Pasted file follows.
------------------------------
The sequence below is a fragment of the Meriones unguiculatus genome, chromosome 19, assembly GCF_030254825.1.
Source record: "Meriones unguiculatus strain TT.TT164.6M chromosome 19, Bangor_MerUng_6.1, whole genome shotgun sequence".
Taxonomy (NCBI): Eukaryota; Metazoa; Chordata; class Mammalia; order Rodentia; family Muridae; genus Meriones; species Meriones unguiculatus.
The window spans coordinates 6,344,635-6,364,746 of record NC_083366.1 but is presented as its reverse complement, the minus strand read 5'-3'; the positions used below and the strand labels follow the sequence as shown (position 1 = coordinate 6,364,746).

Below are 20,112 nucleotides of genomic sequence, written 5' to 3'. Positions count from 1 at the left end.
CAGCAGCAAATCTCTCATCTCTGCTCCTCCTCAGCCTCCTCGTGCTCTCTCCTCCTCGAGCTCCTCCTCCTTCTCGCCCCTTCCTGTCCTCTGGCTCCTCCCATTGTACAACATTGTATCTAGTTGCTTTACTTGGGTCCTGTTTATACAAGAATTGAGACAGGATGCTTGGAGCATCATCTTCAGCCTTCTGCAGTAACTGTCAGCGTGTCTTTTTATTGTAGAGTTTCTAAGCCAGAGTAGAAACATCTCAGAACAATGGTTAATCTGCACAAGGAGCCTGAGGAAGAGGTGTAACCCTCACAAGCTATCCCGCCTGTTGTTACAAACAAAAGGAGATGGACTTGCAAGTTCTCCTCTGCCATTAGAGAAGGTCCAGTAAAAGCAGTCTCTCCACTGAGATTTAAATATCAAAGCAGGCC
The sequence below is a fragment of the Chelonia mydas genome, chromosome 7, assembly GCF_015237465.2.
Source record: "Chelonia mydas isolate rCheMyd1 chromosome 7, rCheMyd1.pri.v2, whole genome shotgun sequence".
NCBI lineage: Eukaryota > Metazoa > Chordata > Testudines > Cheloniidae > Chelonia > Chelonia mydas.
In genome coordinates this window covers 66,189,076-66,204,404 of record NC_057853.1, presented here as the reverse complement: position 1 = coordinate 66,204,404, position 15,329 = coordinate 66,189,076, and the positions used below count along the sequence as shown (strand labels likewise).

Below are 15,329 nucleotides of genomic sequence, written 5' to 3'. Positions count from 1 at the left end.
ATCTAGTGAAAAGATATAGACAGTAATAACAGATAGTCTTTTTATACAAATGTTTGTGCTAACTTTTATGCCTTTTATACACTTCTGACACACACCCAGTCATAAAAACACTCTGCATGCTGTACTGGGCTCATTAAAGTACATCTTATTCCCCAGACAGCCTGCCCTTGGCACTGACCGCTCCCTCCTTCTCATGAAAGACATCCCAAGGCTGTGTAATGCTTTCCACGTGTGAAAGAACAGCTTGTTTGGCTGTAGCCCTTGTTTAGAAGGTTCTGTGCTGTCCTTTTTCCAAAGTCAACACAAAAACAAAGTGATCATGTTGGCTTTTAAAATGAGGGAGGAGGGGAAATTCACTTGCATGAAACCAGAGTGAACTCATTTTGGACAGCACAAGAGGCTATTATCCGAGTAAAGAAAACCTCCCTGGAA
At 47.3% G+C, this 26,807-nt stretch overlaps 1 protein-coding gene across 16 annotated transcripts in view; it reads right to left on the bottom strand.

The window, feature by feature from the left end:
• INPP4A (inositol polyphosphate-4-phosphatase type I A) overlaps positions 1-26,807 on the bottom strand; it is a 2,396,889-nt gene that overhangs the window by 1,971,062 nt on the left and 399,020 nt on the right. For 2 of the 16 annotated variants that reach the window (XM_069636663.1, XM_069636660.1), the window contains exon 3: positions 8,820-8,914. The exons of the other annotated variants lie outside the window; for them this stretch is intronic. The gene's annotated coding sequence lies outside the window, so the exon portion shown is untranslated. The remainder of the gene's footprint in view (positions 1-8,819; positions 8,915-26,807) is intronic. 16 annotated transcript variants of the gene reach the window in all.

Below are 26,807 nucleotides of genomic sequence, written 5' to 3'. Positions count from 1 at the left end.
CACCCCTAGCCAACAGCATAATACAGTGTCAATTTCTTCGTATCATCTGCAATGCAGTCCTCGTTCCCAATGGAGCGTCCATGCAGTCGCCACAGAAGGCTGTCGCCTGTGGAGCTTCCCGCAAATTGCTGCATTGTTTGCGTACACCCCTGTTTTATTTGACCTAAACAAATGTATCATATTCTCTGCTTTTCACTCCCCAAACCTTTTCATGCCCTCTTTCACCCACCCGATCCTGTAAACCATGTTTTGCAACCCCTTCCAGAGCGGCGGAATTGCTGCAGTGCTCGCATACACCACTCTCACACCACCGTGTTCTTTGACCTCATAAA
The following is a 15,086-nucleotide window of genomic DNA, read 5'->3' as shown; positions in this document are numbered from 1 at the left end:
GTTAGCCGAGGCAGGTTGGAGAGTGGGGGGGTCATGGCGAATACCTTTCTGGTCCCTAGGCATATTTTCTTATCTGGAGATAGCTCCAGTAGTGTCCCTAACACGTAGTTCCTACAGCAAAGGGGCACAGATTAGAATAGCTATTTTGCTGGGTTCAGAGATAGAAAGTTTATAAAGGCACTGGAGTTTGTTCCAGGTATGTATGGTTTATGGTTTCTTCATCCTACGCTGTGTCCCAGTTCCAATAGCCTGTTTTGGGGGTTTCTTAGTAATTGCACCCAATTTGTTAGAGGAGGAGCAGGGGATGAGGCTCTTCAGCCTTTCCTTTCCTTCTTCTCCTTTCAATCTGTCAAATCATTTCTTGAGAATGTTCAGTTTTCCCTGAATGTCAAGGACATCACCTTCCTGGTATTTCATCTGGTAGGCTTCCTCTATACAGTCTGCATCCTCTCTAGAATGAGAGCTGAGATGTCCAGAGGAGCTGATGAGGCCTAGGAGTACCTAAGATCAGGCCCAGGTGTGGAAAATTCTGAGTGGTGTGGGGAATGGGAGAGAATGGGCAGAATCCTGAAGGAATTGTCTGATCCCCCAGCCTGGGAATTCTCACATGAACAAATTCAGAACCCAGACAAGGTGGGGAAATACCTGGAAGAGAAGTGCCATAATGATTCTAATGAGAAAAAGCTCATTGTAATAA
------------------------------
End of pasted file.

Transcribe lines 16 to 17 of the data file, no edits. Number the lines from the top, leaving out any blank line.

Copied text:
Below are 26,807 nucleotides of genomic sequence, written 5' to 3'. Positions count from 1 at the left end.
CACCCCTAGCCAACAGCATAATACAGTGTCAATTTCTTCGTATCATCTGCAATGCAGTCCTCGTTCCCAATGGAGCGTCCATGCAGTCGCCACAGAAGGCTGTCGCCTGTGGAGCTTCCCGCAAATTGCTGCATTGTTTGCGTACACCCCTGTTTTATTTGACCTAAACAAATGTATCATATTCTCTGCTTTTCACTCCCCAAACCTTTTCATGCCCTCTTTCACCCACCCGATCCTGTAAACCATGTTTTGCAACCCCTTCCAGAGCGGCGGAATTGCTGCAGTGCTCGCATACACCACTCTCACACCACCGTGTTCTTTGACCTCATAAA